Any time we can get our students using the pincer grasp or a pinching motion they are working those important hand muscles needed for fine motor skills. This motion involves the thumb and forefinger working together. Repetitive pinching motions work and build the hand muscles just like bicep curls would for the arms.
There are a variety of pinching activities that can be easily incorporated into centers and classroom activities:
- picking up small objects (think small math manipulatives)
- using tweezers and tongs to pick up and move objects
- add clothes pins to centers as a way to mark answers
All of these are actions that can be easily added to a center activity you already have.
The squeezing motion is another great motion for building stronger hand muscles. It involves the entire hand opening and closing. This motion works both the muscles on the back of the hand and the muscles on the palm of the hand. Both are necessary for well-developed fine motor skills.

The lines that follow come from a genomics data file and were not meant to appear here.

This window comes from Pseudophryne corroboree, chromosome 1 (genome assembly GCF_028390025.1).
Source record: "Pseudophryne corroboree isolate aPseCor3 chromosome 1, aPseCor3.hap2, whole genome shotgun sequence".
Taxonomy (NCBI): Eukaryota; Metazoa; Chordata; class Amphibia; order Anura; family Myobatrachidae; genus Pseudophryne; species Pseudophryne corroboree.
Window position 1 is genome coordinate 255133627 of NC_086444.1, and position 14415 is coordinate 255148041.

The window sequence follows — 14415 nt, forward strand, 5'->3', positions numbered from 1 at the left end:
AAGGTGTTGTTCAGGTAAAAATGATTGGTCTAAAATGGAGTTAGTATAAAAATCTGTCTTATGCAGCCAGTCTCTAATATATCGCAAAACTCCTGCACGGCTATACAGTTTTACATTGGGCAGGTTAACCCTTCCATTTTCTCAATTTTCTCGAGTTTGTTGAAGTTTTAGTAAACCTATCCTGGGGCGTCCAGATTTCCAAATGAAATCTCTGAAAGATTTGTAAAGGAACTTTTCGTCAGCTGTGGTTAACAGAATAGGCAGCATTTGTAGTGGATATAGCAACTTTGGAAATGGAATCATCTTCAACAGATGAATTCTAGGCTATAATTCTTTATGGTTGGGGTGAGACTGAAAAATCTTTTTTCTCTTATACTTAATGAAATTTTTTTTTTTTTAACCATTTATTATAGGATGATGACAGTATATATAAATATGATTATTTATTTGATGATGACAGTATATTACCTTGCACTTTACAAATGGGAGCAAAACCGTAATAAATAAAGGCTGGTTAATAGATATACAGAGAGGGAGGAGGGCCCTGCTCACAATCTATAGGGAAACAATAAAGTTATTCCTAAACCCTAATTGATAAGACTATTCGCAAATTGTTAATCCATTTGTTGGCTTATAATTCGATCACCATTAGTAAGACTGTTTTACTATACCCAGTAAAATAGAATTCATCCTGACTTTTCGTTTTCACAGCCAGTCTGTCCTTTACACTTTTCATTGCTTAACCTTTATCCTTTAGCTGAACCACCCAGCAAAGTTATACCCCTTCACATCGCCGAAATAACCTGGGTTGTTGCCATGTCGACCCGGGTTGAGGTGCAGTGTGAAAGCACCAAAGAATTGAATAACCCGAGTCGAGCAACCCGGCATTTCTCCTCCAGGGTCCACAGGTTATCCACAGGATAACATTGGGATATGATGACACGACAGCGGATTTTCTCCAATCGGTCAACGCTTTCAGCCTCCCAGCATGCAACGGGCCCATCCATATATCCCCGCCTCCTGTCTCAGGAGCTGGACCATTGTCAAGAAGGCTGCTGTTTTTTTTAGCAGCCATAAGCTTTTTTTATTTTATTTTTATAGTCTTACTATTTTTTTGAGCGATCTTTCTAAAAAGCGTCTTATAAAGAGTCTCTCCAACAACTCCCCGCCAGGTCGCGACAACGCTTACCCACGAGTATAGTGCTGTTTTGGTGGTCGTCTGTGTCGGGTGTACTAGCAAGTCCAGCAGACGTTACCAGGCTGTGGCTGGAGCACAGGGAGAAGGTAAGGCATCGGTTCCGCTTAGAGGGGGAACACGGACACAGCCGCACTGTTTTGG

Playdough is a great material for getting students to work those hand muscles with the squeezing motion. All that grabbing, squeezing, rolling, and tearing of the playdough is a great hand workout! And . . . if you really want to amp it up, use clay or putty. These materials are firmer and require more hand strength to manipulate.
Some other activities to strengthen the squeezing motion are using a hole punch, crumpling up paper, and squeezing a spray bottle. And . . . we can’t forget about squeezing glue bottles. Yes, I know that glue sticks have less mess but learning to squeeze and control the glue is a great fine motor activity.
Developing a solid grasp is an important fine motor skill our students will use daily in school and out. Being able to hold a pencil or other writing utensil for an extended period of time is extremely important.